Tuesday, January 11, 2022

Being Social

Post by Doris McCraw

writing as Angela Raines

Georgetown, Colorado 1867
by William Gunnison Chamberlain

At the beginning of a year, I choose a word that I judge my decisions by. This year the word is 'joy'.  As I pondered this month's post I wondered what brought joy to people back in the 1800s? Then the idea of being social, meeting and spending time with people, So, here are some of the ways people were social, back in the day.

1. Big holidays

July 4th and Christmas were major events in many towns.  In an editorial to them 'Western Mountaineer', (Golden, Jefferson County, Colorado) July 12, 1860, the following was found:

2. Quilting Bees and Candy Pulling: 

In February of 1875 the ladies of Georgetown, Colorado were invited to a quilting bee as seen in this notice in 'The Colorado Miner', Georgetown, Clear Creek, Colorado, February 6, 1875.


3. Dances and Balls:

Some were open to the public and some were private. People sought chances to get together, to see and be seen. 'The Longmont Press', Longmont, Boulder County, Colorado, March 18, 1874, had this announcement:

4. Plays and Theater: 

Theater, plays, music all were popular entertainment in the 1800s. The West was no exception. This advertisement from 'The Denver Daily Tribune', Denver, Denver County, Colorado, January 20, 1877, is a common sight in many newspapers.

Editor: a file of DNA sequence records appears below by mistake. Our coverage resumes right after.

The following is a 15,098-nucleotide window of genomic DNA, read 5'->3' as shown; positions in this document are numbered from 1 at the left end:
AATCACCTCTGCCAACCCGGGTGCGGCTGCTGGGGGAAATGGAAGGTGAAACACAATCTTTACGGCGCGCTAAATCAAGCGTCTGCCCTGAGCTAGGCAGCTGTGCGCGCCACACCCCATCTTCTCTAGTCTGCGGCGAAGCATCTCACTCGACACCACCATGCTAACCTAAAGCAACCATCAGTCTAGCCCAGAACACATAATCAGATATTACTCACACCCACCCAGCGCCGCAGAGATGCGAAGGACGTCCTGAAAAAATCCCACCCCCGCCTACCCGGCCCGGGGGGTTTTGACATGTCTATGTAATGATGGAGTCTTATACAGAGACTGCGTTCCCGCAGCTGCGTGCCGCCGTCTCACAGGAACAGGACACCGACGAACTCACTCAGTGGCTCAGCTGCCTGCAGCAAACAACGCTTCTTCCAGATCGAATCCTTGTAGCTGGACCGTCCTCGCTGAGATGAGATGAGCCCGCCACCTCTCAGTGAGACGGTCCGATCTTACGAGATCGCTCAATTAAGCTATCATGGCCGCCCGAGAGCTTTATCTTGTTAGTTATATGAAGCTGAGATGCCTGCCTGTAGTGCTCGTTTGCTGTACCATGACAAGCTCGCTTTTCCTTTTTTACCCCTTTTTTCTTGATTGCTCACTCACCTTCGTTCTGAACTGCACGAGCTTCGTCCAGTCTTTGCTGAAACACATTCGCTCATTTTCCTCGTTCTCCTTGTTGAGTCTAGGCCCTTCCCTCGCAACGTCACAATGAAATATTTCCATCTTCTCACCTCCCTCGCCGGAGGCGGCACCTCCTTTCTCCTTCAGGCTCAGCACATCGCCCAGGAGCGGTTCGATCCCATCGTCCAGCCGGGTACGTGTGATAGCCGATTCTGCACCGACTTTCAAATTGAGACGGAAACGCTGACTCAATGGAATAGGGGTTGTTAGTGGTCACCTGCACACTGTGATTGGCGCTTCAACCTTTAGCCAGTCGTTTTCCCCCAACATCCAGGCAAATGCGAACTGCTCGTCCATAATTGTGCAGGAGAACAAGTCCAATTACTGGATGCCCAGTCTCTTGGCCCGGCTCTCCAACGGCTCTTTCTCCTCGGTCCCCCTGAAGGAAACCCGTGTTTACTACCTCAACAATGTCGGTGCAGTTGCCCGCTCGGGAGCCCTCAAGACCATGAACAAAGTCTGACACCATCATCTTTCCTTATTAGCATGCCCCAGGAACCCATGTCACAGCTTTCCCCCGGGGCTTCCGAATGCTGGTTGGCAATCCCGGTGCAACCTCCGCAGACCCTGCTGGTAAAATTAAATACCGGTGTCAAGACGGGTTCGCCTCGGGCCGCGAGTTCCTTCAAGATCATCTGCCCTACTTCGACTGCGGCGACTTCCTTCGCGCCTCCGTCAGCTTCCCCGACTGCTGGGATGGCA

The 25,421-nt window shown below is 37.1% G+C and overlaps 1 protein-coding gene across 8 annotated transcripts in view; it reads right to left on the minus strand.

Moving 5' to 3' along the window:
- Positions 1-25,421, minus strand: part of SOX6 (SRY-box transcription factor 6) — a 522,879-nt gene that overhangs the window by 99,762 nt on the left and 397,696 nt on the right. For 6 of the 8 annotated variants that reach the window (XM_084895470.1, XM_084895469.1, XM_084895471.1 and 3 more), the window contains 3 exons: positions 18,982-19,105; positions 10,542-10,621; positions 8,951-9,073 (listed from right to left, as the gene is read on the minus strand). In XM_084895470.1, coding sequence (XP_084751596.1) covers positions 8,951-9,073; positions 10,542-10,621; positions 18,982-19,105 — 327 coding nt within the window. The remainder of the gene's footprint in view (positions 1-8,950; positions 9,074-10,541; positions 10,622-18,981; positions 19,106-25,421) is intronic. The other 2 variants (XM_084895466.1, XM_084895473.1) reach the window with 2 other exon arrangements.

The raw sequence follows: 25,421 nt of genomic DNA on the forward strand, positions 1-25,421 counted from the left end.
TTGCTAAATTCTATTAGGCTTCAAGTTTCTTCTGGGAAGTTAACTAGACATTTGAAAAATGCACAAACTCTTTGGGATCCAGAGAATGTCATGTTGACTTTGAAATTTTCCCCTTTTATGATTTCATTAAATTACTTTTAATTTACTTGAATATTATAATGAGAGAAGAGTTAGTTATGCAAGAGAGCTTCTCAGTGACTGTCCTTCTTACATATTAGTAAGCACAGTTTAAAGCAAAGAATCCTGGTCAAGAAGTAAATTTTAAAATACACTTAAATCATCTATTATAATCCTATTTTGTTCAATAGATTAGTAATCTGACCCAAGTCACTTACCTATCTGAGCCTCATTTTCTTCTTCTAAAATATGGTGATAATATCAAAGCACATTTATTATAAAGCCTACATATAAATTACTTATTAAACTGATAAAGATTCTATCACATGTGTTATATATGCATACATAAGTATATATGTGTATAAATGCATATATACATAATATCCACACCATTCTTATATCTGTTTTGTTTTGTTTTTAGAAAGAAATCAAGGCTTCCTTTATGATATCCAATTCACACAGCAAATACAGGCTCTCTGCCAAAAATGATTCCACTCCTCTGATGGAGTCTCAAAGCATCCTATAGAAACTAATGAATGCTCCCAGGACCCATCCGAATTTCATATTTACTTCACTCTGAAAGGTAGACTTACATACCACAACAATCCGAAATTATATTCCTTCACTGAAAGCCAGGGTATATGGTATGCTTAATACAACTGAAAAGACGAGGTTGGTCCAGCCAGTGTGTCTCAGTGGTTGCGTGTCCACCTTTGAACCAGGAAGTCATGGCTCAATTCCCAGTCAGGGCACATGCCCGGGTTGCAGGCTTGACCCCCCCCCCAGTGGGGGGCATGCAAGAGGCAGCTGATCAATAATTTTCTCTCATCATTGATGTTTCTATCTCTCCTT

I'm sure there were other ways and events people created to spend time with their community and the people in it. As I researched I found myself wishing I were a fly on the wall to see the people and listen to what they talked about. Regardless, people enjoyed the company and found reasons to get together. 

Until next time, have a wonderful 2022.


Julie Lence said...

Thank you for sharing the many ways people gathered. I was surprised to see in the 4th of July article that a fire had swept over that area the year before. Wonder if it was near the Marshall fire from 2 weeks ago. Strange, but history does repeat itself... not that I want to see the mountains and homes on fire.

Renaissance Women said...

I'm glad you liked it, Julie. I wondered also, but without maps, it would be hard to tell for sure. Doris